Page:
U.K. Whistleblower Fights Back
Today’s blog is a shameless attempt to promote whistleblowing on an international basis. The Guardian (fresh from its Pulitzer prize-winning reporting on Edward Snowden) now features what to most Americans is a more traditional kind of whistleblower story. Here is the headline:
“Whistleblowing heart doctor who aired hospital safety fears wins tribunal case. Trust spent £6m in effort to discredit cardiologist Raj Mattu but tribunal rules that sacking by Coventry hospital was unjustified.”
That’s six million pounds, so you will have to check the current conversion rate to determine how much that is in U.S. dollars. Either way, it’s a lot of money to spend to go after a doctor.
The story seems to highlight some differences in how health care is allocated in the U.S. and the United Kingdom, but I guess the bottom line is pretty much the same; whistleblowers are required to expose systematic failures in patient care. In this case a heart surgeon, Dr. Raj Mattu, was alarmed by the way a hospital was trying to save money and when he went public, he was fired.
“Mattu was sacked by University Hospitals Coventry and Warwickshire NHS Trust in 2010, nine years after he first aired his concerns publicly about what he said was dangerous post-operative care. He highlighted a series of worries about patient safety, including the cases of two patients who died in crowded bays.”
“He voiced alarm at the hospital’s ‘five-in-four’ policy, under which – to save money – an extra fifth bed was placed in a bay intended for only four patients. The Commission for Health Improvement, the then NHS watchdog, condemned the practice and criticised the hospital, which it said had a much higher death rate than should have been expected.”
The judge ruled that Mattu would receive compensation for being unfairly dismissed. The doctor’s treatment as a whistleblower has an all too familiar ring to it. He had to fight this action in court and, only after a long legal battle, was he able to prevail.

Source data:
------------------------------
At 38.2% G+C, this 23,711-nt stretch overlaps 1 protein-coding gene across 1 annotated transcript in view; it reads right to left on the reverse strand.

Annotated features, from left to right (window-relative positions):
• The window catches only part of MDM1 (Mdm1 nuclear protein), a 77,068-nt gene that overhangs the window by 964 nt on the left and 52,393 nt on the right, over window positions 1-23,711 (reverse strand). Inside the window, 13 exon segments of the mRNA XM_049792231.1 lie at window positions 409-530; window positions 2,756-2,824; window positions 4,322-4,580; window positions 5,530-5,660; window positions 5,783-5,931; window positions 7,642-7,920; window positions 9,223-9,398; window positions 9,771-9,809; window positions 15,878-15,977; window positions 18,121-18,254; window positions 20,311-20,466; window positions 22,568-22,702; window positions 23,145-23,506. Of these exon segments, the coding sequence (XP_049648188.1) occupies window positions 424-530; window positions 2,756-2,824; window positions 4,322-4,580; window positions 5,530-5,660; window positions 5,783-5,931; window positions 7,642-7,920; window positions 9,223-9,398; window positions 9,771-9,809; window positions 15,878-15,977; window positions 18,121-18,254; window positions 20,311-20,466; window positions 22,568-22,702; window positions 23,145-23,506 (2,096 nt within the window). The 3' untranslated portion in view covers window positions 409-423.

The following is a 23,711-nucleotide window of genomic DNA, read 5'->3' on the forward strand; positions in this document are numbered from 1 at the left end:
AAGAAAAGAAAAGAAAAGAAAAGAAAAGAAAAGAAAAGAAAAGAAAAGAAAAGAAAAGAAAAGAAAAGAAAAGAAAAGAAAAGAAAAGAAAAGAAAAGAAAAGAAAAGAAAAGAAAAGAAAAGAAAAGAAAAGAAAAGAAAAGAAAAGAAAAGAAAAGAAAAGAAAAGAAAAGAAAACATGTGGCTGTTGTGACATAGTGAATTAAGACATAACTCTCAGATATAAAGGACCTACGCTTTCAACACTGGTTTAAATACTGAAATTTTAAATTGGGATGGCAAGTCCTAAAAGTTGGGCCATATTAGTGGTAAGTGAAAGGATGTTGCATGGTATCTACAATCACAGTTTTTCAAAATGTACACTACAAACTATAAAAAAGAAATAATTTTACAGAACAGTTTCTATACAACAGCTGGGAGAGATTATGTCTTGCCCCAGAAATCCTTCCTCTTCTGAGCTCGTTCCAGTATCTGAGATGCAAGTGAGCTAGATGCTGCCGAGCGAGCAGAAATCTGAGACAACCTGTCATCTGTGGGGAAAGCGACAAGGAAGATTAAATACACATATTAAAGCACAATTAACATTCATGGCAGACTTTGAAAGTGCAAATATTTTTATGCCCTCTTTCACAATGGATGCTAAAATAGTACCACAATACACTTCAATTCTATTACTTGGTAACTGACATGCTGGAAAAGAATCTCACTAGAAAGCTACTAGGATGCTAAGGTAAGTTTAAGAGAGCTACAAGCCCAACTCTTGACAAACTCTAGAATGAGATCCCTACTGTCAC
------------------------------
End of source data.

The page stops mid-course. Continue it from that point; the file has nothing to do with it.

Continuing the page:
I am, of course, not familiar with British Law or even the health care system in the U.K. I do know, however, that a whistleblower who is interested in reporting safety violations should not be treated this way. Indeed such a whistleblower should be rewarded. That part is what the U.S. Federal False Claims Act at least attempts to get right. In addition to anti-retaliation provisions, the law not only provides the possibility of a whistleblower reward it also gives the plaintiff an opportunity to begin the case “under seal,” that is in secret. This process can give the whistleblower an initial chance to report the violations to the government and see if there is any support for the case.
Dr. Mattu faced retribution because he went public. At least he was able to prevail eventually. In the U.S., whistleblowers often feel that they have no choice but to go public as well. However, nobody should take such action in this country without first contacting a lawyer. In the U.S there is at least an initial choice to report the case under seal. The case will not stay secret forever, but the initial seal period can give the whistleblower an advantage not only in pursuing the case but also in protecting themselves from the kind of retaliation this heroic doctor in suffered.